Online Learning Negatively Impacts Students Mental Health and Well Being


With the switch from in-person to online learning, MCPS students have shifted to a new style of teaching and daily routine. While virtual instruction ensures that students and staff are safe from COVID-19, it has negatively affected many students’ mental health and well-being.

Due to the lack of social interaction, many students feel isolated from their peers and teachers. The deprivation of face-to-face communication and increased screen time due to virtual learning has contributed to increasing depression amongst students, according to mental health counselor Katie Lear, during an interview with The Daily Orange.

“Online learning has made me realize how isolated I am from my peers; I spend my entire day inside. Whether it’s to learn, study, eat or exercise, I’m always inside,” senior Gabby Diaz said. “Staring at a screen for the majority of my day is so much more tiring than in-person [activities].”

For those who struggle with anxiety and other mental illnesses, the disruption of students’ normalcy can become overwhelming. Even students who do not experience any mental health issues can begin to feel anxious and engulfed by the number of changes occurring.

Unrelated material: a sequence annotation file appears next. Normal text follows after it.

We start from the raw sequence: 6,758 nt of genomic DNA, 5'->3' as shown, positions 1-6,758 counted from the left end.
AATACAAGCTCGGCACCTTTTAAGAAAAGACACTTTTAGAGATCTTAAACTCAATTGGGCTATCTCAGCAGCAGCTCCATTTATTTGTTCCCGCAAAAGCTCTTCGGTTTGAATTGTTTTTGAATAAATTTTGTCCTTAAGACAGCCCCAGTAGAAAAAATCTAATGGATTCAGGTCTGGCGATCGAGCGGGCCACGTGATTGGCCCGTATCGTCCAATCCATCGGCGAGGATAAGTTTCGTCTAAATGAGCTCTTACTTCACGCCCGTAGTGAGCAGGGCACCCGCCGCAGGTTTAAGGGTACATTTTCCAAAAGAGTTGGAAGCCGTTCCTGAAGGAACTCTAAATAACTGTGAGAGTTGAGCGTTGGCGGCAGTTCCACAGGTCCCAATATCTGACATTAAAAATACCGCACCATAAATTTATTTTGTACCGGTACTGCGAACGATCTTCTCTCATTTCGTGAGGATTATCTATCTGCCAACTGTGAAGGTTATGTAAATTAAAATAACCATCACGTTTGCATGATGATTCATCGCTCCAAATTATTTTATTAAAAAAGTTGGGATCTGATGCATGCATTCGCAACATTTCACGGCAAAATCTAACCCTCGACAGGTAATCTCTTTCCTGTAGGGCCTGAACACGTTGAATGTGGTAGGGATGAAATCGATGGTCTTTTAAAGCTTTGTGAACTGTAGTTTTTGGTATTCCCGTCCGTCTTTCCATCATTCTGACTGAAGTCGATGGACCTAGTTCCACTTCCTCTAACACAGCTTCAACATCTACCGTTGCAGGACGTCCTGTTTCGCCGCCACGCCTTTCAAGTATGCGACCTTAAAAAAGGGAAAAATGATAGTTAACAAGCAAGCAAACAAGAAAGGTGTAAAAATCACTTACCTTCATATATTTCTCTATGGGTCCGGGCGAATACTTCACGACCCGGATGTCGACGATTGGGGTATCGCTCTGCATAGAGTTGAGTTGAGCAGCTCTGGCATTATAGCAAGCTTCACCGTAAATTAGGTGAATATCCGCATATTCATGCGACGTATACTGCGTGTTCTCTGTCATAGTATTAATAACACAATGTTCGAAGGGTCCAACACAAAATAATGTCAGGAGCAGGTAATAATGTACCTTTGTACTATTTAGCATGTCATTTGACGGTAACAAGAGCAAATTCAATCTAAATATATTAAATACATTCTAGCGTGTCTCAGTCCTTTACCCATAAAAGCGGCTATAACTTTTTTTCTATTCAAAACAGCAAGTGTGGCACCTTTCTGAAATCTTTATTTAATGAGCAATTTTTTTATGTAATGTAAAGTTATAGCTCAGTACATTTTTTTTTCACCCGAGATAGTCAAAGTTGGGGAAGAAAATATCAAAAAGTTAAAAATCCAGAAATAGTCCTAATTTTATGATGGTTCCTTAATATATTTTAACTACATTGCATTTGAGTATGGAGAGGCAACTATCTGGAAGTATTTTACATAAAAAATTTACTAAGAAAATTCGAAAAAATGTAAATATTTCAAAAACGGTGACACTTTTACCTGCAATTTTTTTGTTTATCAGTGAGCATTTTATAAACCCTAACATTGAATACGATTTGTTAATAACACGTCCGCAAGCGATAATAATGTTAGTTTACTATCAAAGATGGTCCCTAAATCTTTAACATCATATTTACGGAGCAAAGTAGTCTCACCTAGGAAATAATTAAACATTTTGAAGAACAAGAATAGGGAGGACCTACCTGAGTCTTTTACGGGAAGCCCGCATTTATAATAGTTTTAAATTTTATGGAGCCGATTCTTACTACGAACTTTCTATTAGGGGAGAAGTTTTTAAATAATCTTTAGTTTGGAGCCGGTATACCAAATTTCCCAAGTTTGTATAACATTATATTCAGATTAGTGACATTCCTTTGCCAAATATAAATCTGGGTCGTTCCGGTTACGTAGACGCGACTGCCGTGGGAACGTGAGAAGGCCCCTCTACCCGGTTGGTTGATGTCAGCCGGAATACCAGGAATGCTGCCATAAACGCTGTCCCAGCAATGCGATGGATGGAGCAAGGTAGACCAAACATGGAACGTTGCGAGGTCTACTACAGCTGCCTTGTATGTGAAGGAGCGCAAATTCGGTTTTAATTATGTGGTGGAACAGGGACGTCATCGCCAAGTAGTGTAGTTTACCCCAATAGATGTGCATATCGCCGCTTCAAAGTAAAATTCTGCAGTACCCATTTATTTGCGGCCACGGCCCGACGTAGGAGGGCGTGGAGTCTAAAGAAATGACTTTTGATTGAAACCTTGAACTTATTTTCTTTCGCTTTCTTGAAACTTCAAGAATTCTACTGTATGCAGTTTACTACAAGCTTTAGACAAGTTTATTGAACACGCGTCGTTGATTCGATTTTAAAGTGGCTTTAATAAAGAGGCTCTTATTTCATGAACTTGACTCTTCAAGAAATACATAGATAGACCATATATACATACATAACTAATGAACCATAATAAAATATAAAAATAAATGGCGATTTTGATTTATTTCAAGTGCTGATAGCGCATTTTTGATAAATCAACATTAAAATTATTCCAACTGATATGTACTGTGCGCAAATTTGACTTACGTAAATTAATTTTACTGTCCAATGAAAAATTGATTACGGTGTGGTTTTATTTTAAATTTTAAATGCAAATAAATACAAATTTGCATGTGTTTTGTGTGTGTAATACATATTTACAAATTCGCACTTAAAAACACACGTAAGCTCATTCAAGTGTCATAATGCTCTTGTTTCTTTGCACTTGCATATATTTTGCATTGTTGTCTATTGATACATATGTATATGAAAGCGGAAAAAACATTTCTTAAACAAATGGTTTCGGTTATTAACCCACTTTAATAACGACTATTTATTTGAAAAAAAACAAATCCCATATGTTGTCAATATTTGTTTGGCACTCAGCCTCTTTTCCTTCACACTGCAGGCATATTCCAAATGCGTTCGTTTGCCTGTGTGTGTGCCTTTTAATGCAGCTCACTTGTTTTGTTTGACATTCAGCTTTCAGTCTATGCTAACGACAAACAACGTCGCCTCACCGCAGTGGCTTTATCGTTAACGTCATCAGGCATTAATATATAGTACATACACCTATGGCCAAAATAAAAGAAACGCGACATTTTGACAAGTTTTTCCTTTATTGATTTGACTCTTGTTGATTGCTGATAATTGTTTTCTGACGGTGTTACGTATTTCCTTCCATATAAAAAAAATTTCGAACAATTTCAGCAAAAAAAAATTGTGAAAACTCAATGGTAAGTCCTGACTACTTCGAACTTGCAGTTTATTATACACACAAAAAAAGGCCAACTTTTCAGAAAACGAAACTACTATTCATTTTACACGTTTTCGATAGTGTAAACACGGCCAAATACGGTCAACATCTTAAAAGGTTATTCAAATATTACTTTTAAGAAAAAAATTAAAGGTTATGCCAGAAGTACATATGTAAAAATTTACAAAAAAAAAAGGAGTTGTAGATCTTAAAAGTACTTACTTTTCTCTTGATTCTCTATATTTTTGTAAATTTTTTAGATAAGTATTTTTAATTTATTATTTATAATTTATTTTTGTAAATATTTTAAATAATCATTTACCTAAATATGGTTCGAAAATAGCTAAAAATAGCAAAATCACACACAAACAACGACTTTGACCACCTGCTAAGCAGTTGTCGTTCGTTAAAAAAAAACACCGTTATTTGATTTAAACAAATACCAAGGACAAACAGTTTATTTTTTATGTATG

“My motivation is a lot less [in online school],” senior William Phoone said. “While everything is so much easier, I’m missing out on interacting with my friends and playing sports, so there are a lot of downsides [to online school].”

While many school systems have found ways to try and accommodate online learning for students and teachers, some of these solutions have had the opposite effect.

“Although video calls have become an ideal solution to remote learning, they often can wear on one’s psyche,” clinical psychologist Brian Wind said in an October interview with The Daily Orange. “Zoom exhaustion has become a real problem with back-to-back online classes. Students may find video calls to be so draining because they’re struggling to process nonverbal cues, such as body language or voice tone.”

Online learning has also affected many students’ ability to learn and understand new material. Due to classes being virtual, there is no physical presence holding students accountable, allowing many to fall into the temptation of bypassing time on social media platforms instead of paying attention during class.

“I often find myself distracted during my online classes. I don’t think that any of my classes are engaging let alone productive, so I haven’t learned much of the material throughout my attendance so far. I don’t think it’s really my teachers’ fault but just an overall bad way of teaching,” freshman Eli Turner said.